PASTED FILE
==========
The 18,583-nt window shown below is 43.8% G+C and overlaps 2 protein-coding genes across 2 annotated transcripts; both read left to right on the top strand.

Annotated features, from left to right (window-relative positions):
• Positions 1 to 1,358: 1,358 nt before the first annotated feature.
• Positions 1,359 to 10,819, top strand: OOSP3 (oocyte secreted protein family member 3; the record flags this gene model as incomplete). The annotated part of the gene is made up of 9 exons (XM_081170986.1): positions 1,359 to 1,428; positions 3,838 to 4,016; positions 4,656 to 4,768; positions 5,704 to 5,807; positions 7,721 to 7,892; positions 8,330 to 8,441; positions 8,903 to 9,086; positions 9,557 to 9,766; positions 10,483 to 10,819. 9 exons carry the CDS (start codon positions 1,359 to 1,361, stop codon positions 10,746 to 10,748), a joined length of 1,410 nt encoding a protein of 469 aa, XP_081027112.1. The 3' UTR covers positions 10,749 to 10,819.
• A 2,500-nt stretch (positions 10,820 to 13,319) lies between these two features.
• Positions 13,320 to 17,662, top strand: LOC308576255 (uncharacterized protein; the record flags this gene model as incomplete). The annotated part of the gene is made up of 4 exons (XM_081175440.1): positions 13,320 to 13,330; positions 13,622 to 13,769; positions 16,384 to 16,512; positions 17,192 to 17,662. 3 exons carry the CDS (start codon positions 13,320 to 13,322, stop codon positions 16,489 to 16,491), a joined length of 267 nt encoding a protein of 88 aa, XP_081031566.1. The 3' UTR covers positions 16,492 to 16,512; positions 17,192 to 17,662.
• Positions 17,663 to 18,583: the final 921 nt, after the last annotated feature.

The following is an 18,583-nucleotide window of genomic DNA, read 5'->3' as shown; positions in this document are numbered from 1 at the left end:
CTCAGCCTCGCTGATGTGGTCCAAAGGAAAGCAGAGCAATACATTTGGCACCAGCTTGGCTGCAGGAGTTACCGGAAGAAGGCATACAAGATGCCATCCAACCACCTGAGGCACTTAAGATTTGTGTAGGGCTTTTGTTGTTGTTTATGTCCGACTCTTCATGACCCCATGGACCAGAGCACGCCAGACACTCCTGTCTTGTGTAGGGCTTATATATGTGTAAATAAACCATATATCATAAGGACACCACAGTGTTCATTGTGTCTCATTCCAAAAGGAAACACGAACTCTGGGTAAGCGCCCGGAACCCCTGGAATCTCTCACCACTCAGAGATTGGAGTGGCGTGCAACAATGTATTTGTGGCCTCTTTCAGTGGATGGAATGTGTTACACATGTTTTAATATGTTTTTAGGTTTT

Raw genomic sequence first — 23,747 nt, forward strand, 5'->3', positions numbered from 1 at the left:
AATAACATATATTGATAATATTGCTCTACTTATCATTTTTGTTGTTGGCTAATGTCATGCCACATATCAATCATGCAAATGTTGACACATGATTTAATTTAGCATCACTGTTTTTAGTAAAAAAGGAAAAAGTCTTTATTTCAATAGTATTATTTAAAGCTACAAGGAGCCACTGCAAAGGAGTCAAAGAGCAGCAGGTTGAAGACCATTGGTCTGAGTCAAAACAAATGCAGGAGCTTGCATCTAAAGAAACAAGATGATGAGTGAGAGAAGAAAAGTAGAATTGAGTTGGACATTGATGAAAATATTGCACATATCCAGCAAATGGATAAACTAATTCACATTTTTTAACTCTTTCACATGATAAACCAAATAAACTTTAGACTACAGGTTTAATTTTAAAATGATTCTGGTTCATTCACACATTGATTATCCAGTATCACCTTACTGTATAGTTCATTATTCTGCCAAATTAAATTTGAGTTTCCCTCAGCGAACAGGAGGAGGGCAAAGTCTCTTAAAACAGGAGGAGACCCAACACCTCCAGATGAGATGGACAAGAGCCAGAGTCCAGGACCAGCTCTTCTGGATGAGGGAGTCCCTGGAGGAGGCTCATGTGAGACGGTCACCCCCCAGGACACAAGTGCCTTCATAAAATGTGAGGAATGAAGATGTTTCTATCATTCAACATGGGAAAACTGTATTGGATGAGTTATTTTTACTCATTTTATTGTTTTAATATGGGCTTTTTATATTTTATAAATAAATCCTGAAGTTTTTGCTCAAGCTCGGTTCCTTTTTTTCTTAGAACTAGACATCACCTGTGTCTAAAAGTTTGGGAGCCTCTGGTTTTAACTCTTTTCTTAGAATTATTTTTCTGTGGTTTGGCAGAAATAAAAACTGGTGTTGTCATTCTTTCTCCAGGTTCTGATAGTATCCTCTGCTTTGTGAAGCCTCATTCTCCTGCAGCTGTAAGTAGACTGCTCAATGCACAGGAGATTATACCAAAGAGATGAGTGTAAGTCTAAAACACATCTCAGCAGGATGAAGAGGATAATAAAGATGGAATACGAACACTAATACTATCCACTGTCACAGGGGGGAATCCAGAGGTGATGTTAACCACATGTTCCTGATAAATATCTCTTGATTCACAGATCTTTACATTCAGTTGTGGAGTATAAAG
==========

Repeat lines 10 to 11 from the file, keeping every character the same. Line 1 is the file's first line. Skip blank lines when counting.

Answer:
Raw genomic sequence first — 23,747 nt, forward strand, 5'->3', positions numbered from 1 at the left:
AATAACATATATTGATAATATTGCTCTACTTATCATTTTTGTTGTTGGCTAATGTCATGCCACATATCAATCATGCAAATGTTGACACATGATTTAATTTAGCATCACTGTTTTTAGTAAAAAAGGAAAAAGTCTTTATTTCAATAGTATTATTTAAAGCTACAAGGAGCCACTGCAAAGGAGTCAAAGAGCAGCAGGTTGAAGACCATTGGTCTGAGTCAAAACAAATGCAGGAGCTTGCATCTAAAGAAACAAGATGATGAGTGAGAGAAGAAAAGTAGAATTGAGTTGGACATTGATGAAAATATTGCACATATCCAGCAAATGGATAAACTAATTCACATTTTTTAACTCTTTCACATGATAAACCAAATAAACTTTAGACTACAGGTTTAATTTTAAAATGATTCTGGTTCATTCACACATTGATTATCCAGTATCACCTTACTGTATAGTTCATTATTCTGCCAAATTAAATTTGAGTTTCCCTCAGCGAACAGGAGGAGGGCAAAGTCTCTTAAAACAGGAGGAGACCCAACACCTCCAGATGAGATGGACAAGAGCCAGAGTCCAGGACCAGCTCTTCTGGATGAGGGAGTCCCTGGAGGAGGCTCATGTGAGACGGTCACCCCCCAGGACACAAGTGCCTTCATAAAATGTGAGGAATGAAGATGTTTCTATCATTCAACATGGGAAAACTGTATTGGATGAGTTATTTTTACTCATTTTATTGTTTTAATATGGGCTTTTTATATTTTATAAATAAATCCTGAAGTTTTTGCTCAAGCTCGGTTCCTTTTTTTCTTAGAACTAGACATCACCTGTGTCTAAAAGTTTGGGAGCCTCTGGTTTTAACTCTTTTCTTAGAATTATTTTTCTGTGGTTTGGCAGAAATAAAAACTGGTGTTGTCATTCTTTCTCCAGGTTCTGATAGTATCCTCTGCTTTGTGAAGCCTCATTCTCCTGCAGCTGTAAGTAGACTGCTCAATGCACAGGAGATTATACCAAAGAGATGAGTGTAAGTCTAAAACACATCTCAGCAGGATGAAGAGGATAATAAAGATGGAATACGAACACTAATACTATCCACTGTCACAGGGGGGAATCCAGAGGTGATGTTAACCACATGTTCCTGATAAATATCTCTTGATTCACAGATCTTTACATTCAGTTGTGGAGTATAAAG